Chapter 2 - Additives

Several reagents are used in PU production, such as: isocyanates (Chapter 1.2), polyols (Chapter 1.3), polyamines (Chapter 1.4), chain extenders and crosslinkers (Chapter 1.5). Besides these, a great variety of chemical products can be added to control or modify the PU's formation as well their final properties. These additives include: catalysts, blowing agents (Chapter 2.3); surfactants (Chapter 2.4); fillers (Chapter 2.5), antiaging agents (Chapter 2.6), colorants (Chapter 2.7), flame retardants (Chapter 2.8), mold release agents (Chapter 2.9), lubricants, adhesion promoters, solvents, plasticizers, rheology promoters, moisture scavengers, etc.


2.1 - Catalysts

In terms of industrial productivity, in the absence of catalysts the isocyanate group reacts rather slowly with alcohols, water and itself. The catalyst choice for PU's manufacture is usually directed for obtaining an appropriate profile among the several reactions that can occur during PU production processes. Catalysts are used for producing cellular PU's (flexible, semi-rigid and rigid foams, microcellular elastomers) as well as solid PU's (elastomers, coatings, sealants, adhesives, etc). Different catalyst types are used for the reaction of isocyanate with water and polyols, the catalysts usually being aliphatic or aromatic tertiary amines, or organometallic compounds. Normally, tertiary amines are used for catalyzing the polyaddition reaction of isocyanate with a polyol-forming PU, as well as in the blowing reaction of isocyanate with water, forming polyurea and carbonic gas as blowing agent. Organometallic catalysts are mainly used in the catalysis of the polymerization reaction of an isocyanate with a polyol. Carboxylic acid salts of alkaline metals, phenols and symmetrical triazines are used to catalyze the polymerization of isocyanate with isocyanurate formation.


2.1.1 - Catalysis

Catalysts (Table 2.1) are used to promote selectivity when different chemical reactions occur at the same time, as is the case with PU's. PU's final properties depend on the amount of urethane, urea, allophanate, biuret, and isocyanurate bonds, along the polymer chain. On the other hand, these bonds depend on the type and concentration of the catalyst or its mixtures. This means that catalysts exert a considerable influence on PU structures and its end properties.

Table 2.1 - Catalysts used in PU



NCO/NCO - trimerization

strong bases (potassium octoate), quaternary ammonium, phosphines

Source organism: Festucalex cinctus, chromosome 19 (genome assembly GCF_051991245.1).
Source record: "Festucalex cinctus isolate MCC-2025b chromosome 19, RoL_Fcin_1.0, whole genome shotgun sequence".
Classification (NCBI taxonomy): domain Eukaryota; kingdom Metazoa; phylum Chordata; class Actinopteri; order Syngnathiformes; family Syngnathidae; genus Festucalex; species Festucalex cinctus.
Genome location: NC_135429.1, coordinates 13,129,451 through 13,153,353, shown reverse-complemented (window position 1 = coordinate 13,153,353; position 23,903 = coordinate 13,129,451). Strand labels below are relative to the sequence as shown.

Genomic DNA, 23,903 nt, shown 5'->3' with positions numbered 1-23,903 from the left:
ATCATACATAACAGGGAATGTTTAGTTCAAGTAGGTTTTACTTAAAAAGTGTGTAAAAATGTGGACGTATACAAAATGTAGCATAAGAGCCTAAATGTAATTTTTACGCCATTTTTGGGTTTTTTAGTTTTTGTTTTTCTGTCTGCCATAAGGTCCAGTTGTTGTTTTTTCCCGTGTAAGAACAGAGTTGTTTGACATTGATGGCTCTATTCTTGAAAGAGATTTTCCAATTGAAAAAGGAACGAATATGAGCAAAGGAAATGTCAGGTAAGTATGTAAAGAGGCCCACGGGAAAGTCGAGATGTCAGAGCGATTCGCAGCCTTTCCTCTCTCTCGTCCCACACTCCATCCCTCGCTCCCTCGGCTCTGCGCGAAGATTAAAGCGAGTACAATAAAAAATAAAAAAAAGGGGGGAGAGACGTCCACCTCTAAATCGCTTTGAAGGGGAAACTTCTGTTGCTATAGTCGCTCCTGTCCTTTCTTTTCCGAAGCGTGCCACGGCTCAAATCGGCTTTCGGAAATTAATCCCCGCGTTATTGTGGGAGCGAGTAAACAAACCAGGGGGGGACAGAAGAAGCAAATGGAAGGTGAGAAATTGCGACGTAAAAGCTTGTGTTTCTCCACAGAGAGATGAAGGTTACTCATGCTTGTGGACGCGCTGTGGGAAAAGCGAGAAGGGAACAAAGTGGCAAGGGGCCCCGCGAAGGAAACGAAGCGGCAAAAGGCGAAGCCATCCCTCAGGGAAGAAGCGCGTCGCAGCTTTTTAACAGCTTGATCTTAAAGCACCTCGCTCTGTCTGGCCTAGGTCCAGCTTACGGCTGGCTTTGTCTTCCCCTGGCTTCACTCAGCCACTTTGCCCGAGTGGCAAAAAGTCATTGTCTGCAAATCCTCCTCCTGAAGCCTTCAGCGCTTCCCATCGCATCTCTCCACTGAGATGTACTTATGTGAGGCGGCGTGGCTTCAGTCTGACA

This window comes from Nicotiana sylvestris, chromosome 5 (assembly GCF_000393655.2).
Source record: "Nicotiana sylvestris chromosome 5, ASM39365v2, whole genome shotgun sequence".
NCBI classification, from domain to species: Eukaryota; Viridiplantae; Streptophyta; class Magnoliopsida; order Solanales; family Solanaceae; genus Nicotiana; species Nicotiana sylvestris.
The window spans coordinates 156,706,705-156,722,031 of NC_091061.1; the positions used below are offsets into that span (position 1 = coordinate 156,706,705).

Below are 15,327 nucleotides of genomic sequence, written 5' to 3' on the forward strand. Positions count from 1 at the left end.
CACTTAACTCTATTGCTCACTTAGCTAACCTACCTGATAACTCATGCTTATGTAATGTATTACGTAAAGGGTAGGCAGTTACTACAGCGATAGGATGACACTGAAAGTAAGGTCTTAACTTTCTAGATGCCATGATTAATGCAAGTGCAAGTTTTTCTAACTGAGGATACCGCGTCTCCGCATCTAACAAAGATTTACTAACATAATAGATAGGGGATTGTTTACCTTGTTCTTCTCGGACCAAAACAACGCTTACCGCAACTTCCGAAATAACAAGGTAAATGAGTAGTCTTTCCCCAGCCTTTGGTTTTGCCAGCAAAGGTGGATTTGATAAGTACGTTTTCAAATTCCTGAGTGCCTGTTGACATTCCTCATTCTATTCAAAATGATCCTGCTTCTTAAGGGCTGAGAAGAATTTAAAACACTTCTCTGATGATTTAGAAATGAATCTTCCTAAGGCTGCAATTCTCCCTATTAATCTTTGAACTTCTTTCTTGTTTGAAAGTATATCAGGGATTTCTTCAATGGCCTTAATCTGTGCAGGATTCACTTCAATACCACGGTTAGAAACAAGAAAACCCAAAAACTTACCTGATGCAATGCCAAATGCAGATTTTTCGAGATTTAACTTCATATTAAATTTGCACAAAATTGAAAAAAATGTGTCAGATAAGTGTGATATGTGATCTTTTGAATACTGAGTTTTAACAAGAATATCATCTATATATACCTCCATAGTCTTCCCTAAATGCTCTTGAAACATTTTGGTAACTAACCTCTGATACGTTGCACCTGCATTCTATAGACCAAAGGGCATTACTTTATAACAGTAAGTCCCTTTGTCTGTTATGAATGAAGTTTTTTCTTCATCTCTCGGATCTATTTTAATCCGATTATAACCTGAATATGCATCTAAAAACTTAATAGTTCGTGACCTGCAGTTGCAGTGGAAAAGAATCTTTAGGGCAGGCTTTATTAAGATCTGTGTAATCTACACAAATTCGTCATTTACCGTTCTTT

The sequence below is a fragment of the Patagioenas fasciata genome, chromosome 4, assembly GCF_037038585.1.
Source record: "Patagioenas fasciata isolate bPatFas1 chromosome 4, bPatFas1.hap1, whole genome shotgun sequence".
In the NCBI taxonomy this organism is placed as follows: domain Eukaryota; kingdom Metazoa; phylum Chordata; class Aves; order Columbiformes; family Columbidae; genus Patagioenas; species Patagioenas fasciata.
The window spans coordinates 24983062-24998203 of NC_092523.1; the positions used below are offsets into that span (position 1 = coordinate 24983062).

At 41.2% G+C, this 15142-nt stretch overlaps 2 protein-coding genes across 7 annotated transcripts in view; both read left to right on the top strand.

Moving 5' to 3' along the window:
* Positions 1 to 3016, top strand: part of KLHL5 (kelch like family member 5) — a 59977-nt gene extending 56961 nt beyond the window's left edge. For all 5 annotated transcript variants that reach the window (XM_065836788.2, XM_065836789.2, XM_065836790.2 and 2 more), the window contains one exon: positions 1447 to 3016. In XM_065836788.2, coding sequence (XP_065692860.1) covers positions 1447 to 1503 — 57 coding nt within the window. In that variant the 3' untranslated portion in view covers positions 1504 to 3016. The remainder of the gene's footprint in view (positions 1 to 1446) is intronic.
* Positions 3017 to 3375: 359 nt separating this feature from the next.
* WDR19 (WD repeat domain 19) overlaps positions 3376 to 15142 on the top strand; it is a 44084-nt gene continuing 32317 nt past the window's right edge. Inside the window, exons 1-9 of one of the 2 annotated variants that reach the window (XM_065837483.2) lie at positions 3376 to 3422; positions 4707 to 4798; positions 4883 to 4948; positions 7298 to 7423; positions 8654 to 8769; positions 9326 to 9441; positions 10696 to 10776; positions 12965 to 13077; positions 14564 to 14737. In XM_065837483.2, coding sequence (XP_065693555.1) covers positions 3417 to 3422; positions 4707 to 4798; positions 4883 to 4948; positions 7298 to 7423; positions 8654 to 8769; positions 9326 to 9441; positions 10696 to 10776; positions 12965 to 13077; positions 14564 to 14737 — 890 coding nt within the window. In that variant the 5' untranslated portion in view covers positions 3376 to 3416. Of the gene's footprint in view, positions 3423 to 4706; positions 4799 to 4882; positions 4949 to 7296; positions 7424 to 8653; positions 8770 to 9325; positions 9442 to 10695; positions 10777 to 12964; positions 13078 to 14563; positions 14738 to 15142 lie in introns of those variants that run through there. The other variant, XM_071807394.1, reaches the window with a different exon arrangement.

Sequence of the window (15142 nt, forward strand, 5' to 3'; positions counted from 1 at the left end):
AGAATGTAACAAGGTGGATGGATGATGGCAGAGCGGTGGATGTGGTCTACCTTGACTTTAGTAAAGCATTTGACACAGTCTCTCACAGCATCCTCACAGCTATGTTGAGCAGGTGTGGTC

NCO/NCO - dimerization

phosphorous compounds

NCO/NCO - polymerization
alkaline metal hydroxides


tertiary amines, organometals, metallic soaps


tertiary amines

NCO/NHCOOR (urethane)

metallic soaps


tin and zinc soaps

The growing catalyst basicity promotes improved crosslink formation (alophanate and biuret). Generally, with tertiary amines the higher basicity increases the catalytic effect, except in the occurrence of steric hindrance. Triethylene diamine (TEDA) or 1,4-diazo (2,2,2)-bicyclo-octane (DABCO) have a stronger catalytic effect due to the absence of steric hindrance. It is important to emphasize that the catalyst specificity can vary according to the system used, hence the danger of trying to extract correlations from studies done in different systems. Basically the catalyst should be sufficiently nucleophilic to stabilize the isocyanate group by resonance, or to activate the active hydrogen atom-containing compound. According to the basic catalysis mechanism show in Figure 2.1, initially occurs the formation of a complex between the base and the isocyanate group, activating the NCO group and making easier the reaction with the non-paired electrons of the alcohol oxygen atom. Afterwards the complex is decomposed, forming PU and regenerating the base.

Figure 2.1 - Basic catalysis mechanism

Different catalysts (tertiary amines, alkaline compounds and organo metals) have different catalytic effects on the isocyanate group reactivity with active hydrogen atoms (Table 2.2) of urethane, urea, water and alcohol groups.

Table 2.2 - NCO group reactivity with active hydrogen-containing compounds
Hydrogen-containing compounds
Non catalyzed reaction
Tertiary amines1
Alkaline compounds2




















very strong

1 - tertiary amine: triethylene diamine (TEDA) or 1,4-diazo-(2,2,2,)-bicyclooctane, 2 - Alkali: HO(-) or RO(-) ,3 - Organometal: dibutyl tin dilaurate, stannous octoate, cobalt naphthenate, etc.

In Table 2.2, it may be seen that organometals have a very strong effect on PU formation, while the effect is weak on the blowing reaction, between isocyanate and water. Tertiary amines show a strong catalytic effect on PU formation and also on the blowing reaction, and both have a weaker effect on allophanate and biuret formation. This is very important in PU foam technology where organometals are commonly used to catalyze PU formation while tertiary amines are employed to catalyze the blowing reaction.

2.1.2 - Tertiary amines